Fully Decoupled Neural Network Learning Using Delayed Gradients

06/21/2019 ∙ by Huiping Zhuang, et al. ∙ Nanyang Technological University 2

Using the back-propagation (BP) to train neural networks requires a sequential passing of the activations and the gradients, which forces the network modules to work in a synchronous fashion. This has been recognized as the lockings (i.e., the forward, backward and update lockings) inherited from the BP. In this paper, we propose a fully decoupled training scheme using delayed gradients (FDG) to break all these lockings. The proposed method splits a neural network into multiple modules that are trained independently and asynchronously in different GPUs. We also introduce a gradient shrinking process to reduce the stale gradient effect caused by the delayed gradients. In addition, we prove that the proposed FDG algorithm guarantees a statistical convergence during training. Experiments are conducted by training deep convolutional neural networks to perform classification tasks on benchmark datasets. The proposed FDG is able to train very deep networks (>100 layers) and very large networks (>35 million parameters) with significant speed gains while outperforming the state-of-the-art methods and the standard BP.

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1 Introduction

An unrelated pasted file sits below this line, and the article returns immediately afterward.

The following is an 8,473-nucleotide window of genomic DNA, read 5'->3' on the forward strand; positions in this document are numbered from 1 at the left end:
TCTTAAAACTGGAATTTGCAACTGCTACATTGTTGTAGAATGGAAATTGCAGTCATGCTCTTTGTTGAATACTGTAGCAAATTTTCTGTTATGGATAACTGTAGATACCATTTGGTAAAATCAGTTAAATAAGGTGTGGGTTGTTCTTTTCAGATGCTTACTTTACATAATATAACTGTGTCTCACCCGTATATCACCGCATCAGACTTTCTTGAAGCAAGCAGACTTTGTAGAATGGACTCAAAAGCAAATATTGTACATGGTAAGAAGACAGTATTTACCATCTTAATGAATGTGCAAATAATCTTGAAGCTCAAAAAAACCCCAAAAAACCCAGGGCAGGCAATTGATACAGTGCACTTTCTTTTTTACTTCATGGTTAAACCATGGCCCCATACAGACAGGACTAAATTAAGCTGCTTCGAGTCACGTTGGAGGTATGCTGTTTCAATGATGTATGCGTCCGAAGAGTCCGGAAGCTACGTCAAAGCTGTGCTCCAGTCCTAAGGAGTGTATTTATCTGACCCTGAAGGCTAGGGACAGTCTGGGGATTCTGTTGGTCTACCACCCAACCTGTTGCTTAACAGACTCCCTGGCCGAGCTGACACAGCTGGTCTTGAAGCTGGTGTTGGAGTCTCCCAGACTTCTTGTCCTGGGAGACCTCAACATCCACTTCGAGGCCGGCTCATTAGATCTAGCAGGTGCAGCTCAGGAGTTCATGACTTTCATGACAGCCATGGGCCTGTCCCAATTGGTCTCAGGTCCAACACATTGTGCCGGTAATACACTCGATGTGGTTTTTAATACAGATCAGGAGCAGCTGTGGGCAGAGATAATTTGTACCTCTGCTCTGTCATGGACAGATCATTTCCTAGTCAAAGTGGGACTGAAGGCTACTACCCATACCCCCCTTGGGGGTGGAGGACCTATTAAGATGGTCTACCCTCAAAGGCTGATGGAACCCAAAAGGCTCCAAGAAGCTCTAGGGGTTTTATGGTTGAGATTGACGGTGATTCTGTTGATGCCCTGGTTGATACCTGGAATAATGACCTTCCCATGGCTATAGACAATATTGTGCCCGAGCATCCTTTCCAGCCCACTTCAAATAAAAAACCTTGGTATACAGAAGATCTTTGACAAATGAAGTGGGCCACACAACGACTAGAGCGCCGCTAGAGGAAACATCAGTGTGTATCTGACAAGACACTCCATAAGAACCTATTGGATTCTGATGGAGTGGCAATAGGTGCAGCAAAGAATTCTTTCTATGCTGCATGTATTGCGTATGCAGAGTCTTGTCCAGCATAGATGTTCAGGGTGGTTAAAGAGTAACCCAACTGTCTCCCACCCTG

In recent years, deep neural networks, e.g., convolutional neural network (CNN) lecun1998gradient

and recurrent neural network

hochreiter1997long ; cho2014learning , have demonstrated great success in numerous highly complex tasks. Such success is built, to a great extent, on the ability to train extremely deep networks enabled by ResNet he2016deep or other techniques with skip-connection-like structures zagoruyko2016wide ; xie2017aggregated ; huang2017densely ; gastaldi2017shake . Training networks with back-propagation (BP) werbos1974beyond is a standard practice but it requires a complete forward and backward pass before the parameter update can be finished. This easily leads to inefficiency especially for training deeper networks, which is recognized as the lockings jaderberg2017decoupled (i.e., forward, backward and update lockings) inherited from the standard BP. The existence of these lockings keeps the majority of the network on hold during the training, thereby compromising the efficiency.